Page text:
Jeruba's avatar

@King_Pariah, no need to give school district, but how about what level—elementary, middle, high school? Not yours, necessarily, but the library it’s in.

And can you look at the book and see who the publisher is? Get complete publication info., if you can, from the reverse of the title page.

Has there actually been a controversy about it? or are you raising this question out of your own interest and concern?

King_Pariah's avatar

Elementary, my little brother’s school, uh, I’ll be able as soon as he checks it out (if he does), I do not have this book on hand, the issue was brought up at a PTA meeting that I was dragged along too, so potential controversy, though it seemed a definite controversy among the PTA, so yeah, bringing it up I guess before the controversy blooms.

lillycoyote's avatar

Like @Jeruba, I can’t find any evidence that the book actually exists. I can only find images of its porported cover and people talking about it on blogs, generally saying the same thing. And honestly, I have trouble believing it’s a real book.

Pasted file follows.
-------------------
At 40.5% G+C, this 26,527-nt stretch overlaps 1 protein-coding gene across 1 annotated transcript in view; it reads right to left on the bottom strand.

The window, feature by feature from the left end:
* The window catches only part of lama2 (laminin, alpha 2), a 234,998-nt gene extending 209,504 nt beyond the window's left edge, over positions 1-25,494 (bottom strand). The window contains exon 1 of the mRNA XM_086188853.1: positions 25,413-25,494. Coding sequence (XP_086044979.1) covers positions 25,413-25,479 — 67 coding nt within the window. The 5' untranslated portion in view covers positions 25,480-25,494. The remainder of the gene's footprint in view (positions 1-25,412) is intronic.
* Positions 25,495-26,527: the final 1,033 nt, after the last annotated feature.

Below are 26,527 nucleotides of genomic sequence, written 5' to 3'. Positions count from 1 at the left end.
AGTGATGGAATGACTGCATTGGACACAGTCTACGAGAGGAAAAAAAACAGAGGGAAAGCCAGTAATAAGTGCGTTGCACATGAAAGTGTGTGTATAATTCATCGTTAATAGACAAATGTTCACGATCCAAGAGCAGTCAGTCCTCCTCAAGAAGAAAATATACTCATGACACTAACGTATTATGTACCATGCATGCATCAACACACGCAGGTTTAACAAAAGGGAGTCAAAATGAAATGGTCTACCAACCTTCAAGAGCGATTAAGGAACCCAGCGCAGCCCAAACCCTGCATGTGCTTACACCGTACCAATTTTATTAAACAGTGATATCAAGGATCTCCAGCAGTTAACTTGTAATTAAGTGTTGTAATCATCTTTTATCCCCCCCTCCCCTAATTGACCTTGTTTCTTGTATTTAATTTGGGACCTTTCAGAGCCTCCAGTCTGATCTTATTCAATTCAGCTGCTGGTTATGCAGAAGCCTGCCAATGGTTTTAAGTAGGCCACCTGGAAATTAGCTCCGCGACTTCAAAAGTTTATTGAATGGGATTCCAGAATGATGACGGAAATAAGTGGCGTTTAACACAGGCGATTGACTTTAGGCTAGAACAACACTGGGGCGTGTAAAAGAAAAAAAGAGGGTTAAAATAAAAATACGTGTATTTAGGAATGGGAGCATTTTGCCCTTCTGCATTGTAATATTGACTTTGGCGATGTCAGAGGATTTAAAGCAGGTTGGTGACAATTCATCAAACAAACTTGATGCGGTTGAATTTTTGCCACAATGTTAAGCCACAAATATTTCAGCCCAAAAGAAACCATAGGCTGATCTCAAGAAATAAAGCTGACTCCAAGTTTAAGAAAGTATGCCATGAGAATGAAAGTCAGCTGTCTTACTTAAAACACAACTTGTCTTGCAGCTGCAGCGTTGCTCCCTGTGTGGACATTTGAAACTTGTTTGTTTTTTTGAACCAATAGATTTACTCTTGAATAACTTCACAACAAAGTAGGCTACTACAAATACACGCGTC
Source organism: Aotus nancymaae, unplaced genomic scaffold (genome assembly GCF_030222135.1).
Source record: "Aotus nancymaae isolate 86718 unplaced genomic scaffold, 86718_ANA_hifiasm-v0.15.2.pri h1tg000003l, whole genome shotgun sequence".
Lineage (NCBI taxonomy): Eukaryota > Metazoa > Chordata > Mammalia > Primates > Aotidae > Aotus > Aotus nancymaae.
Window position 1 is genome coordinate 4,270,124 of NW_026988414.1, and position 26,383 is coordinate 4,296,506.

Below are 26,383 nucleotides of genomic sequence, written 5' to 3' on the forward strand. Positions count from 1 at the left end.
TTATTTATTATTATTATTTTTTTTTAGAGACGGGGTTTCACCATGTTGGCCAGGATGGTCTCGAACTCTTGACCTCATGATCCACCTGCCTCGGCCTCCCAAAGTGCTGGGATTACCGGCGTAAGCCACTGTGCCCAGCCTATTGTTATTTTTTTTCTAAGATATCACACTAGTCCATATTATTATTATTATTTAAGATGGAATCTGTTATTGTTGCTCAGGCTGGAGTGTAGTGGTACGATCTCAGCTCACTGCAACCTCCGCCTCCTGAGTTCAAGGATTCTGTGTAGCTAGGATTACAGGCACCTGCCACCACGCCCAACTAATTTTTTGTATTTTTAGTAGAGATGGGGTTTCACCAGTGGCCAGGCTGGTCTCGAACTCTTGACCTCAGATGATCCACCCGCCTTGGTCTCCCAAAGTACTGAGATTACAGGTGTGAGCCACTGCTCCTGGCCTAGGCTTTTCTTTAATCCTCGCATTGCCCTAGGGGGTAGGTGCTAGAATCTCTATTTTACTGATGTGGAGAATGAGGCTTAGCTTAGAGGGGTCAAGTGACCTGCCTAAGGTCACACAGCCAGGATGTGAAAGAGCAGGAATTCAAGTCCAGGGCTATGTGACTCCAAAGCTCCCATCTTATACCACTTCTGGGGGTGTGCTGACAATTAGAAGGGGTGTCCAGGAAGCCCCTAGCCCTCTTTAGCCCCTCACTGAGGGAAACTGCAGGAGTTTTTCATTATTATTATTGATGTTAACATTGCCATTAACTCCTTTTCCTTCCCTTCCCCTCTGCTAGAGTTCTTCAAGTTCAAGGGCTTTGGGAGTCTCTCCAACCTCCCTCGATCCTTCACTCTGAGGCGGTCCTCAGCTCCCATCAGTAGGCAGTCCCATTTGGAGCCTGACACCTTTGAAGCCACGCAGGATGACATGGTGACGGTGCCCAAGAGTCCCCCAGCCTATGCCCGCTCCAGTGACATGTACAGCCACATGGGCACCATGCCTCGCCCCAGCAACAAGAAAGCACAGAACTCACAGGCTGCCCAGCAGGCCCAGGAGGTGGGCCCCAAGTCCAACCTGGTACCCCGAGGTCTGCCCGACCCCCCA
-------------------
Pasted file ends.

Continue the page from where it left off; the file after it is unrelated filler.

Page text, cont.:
Zaku's avatar

That kind of realism is just cynicism. Better to just line up the parents who believe it’s true and then hurl turds at them.

Jeruba's avatar

I have to point out that having the book in the school library does not make it school literature. I thought you meant that a teacher was using the book as teaching material in the classroom.

I don’t see anything wrong with making different points of view available to kids and helping them learn to think about them in a rational, discriminating way. You’ll never catch me saying that I want to see the banning of books I don’t agree with or promoting a single set of opinions as dogma.